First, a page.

Click to get your own widget

Sunday, March 17, 2013

Government Spending, By Constituency, Shows Such Spending, Even If It Could Be Done For Free, Is Useless To The Economy

   John Redwood's latest discusses the effect of increased government spending during the Labour years, in particular (ie Labour) constituenceies and contains a remark I have put into inverted commas and given my answer to.

“Why didn’t the large expenditure of money in the poorer areas lead them to catch up with the richer areas? Why did inequalities expand rather than contract? Why did London continue to outperform the areas attracting the most public spending?”

A very good question. If government spending produces real net growth, not just more real growth than would be achieved by cutting taxes commensurately BUT ANY REAL GROWTH AT ALL there should be measurable convergence between areas getting increased government spending and those not getting it. In fact there seems to be a slight divergence, suggesting excess government spending may even have a net negative effect on growth.

  This does appear to me to be serious evidence that all the "stimulus" spending is not likely to have any positive effect on growth.

    This does not mean that a stimulus of reducing taxes would not work. I think that to some extent it would but whether the gain would be worth the long term extra debt repayment is open to question.

    Nor does it mean that all government spending - eg X-Prizes - could not produce growth, only that the sort of spending government currently chooses to do wouldn't.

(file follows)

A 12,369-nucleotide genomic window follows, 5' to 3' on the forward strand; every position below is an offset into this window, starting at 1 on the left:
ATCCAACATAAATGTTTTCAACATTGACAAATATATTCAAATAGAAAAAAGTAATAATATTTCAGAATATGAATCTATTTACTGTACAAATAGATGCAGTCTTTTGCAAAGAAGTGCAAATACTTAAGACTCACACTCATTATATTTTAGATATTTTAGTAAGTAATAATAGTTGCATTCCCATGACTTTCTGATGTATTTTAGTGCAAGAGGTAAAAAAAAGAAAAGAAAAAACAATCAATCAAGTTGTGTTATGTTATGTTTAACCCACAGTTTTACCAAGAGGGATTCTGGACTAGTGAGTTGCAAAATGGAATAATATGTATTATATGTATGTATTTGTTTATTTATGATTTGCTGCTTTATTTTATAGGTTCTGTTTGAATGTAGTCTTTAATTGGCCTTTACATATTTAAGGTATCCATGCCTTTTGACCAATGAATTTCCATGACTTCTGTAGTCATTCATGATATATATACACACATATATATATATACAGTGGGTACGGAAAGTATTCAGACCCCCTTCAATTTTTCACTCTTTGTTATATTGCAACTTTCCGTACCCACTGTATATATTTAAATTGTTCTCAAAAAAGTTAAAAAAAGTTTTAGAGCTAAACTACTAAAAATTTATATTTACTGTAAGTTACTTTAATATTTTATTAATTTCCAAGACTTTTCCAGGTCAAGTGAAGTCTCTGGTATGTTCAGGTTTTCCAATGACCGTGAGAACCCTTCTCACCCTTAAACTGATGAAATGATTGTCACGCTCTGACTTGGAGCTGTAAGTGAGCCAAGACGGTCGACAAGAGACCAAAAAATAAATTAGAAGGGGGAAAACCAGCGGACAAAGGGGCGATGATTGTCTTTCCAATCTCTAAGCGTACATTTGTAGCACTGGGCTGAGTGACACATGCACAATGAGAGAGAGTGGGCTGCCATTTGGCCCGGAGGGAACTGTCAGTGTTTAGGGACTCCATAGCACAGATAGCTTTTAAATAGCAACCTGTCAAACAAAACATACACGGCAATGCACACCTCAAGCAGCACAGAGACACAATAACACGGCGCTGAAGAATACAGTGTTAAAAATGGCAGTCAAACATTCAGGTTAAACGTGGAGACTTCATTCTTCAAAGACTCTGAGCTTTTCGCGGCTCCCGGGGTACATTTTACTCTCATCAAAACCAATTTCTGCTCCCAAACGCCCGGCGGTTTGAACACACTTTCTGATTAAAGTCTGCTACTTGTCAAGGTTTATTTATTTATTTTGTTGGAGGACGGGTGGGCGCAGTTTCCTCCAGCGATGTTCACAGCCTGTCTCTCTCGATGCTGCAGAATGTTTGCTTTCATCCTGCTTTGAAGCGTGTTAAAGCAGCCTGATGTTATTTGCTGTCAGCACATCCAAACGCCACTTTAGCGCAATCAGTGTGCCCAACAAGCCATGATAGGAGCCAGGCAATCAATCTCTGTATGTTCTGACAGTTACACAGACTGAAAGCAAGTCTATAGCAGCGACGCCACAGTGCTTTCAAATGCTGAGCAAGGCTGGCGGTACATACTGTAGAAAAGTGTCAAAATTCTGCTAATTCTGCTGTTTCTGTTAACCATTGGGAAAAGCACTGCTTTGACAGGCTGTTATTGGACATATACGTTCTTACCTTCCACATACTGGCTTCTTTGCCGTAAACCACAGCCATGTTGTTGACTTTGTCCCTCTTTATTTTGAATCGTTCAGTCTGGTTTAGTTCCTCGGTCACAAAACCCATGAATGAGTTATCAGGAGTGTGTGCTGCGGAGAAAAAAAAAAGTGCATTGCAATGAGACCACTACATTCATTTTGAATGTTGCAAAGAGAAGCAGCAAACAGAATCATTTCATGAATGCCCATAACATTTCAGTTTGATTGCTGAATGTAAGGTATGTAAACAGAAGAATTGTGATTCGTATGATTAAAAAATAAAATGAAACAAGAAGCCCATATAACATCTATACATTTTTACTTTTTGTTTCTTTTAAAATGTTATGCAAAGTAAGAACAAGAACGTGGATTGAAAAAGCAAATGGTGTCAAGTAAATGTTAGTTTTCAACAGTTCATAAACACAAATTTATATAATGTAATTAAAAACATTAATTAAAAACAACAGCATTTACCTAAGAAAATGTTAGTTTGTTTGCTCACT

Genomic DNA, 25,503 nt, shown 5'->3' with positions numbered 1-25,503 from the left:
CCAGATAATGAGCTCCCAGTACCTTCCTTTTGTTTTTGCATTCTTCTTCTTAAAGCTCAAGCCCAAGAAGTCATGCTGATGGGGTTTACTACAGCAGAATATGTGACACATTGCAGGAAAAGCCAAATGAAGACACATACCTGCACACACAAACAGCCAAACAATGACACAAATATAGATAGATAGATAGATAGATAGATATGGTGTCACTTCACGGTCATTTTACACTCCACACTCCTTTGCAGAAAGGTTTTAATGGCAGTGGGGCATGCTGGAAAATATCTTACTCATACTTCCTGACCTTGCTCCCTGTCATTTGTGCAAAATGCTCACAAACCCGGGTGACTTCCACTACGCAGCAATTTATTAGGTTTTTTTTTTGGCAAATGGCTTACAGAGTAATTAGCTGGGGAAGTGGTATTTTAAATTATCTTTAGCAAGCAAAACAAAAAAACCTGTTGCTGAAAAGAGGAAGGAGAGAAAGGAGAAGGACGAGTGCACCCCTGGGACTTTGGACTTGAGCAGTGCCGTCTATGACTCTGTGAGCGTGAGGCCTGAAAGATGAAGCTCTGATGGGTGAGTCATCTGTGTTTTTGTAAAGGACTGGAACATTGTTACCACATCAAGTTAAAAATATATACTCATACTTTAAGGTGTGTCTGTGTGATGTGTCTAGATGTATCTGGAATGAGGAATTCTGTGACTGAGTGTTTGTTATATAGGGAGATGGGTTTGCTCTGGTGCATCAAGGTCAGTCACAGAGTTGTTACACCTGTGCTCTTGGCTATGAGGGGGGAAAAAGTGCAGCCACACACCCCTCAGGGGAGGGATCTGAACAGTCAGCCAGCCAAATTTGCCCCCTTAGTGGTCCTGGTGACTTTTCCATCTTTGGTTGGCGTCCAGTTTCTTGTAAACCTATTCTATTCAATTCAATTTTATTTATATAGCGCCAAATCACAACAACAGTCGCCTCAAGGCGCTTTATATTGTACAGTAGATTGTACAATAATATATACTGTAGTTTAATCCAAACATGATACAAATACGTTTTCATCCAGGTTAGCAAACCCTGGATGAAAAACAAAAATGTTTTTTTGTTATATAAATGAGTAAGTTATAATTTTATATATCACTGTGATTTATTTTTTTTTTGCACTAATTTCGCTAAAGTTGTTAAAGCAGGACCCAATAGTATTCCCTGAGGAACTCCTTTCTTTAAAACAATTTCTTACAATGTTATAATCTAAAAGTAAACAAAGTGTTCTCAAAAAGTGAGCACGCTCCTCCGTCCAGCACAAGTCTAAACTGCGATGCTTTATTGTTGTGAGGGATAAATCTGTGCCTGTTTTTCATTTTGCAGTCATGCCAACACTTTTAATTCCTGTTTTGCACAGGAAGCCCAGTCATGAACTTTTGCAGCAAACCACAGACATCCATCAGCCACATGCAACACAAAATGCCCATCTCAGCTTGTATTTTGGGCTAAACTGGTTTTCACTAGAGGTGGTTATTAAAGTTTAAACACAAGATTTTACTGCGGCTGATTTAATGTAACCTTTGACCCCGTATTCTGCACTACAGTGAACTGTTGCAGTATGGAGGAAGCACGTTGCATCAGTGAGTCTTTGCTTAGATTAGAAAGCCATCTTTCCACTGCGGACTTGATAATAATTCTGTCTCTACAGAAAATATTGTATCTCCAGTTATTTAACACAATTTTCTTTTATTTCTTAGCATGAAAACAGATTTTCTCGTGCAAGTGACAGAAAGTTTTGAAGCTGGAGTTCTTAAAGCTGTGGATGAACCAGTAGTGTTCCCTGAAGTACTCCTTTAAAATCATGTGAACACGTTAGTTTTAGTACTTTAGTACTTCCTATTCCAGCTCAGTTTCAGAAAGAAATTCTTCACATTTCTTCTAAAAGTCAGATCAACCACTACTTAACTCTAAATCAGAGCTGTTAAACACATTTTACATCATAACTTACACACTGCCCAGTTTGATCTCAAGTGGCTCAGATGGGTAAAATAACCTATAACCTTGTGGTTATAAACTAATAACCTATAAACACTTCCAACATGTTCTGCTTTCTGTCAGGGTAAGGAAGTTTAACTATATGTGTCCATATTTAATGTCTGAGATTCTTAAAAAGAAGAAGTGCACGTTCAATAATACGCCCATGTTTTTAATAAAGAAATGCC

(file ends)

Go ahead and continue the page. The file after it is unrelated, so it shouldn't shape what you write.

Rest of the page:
Nor, on the other hand, does it alter the undisputed evidence that money spent on regulation not only doesn't help the economy but costs the economy 20 times more than it costs the government to do. This means that the net effect of government on the economy is negative, currently reducing the economy by a minimum of 50%, probably 75% of what it could be.

   Nor, on the 3rd hand, does it mean society should never spend money on welfare. The argument for welfare is that we really ought to help those who cannot help themselves. It merely means that one cannot honestly support the welfare spending argumenmt with any claim that it will help the economy. In itself is likely to have no effect and by diverting these resources from the real economy is virtually certain to have a net negative effect.

Labels: , ,

Comments: Post a Comment

<< Home

This page is powered by Blogger. Isn't yours?

British Blogs.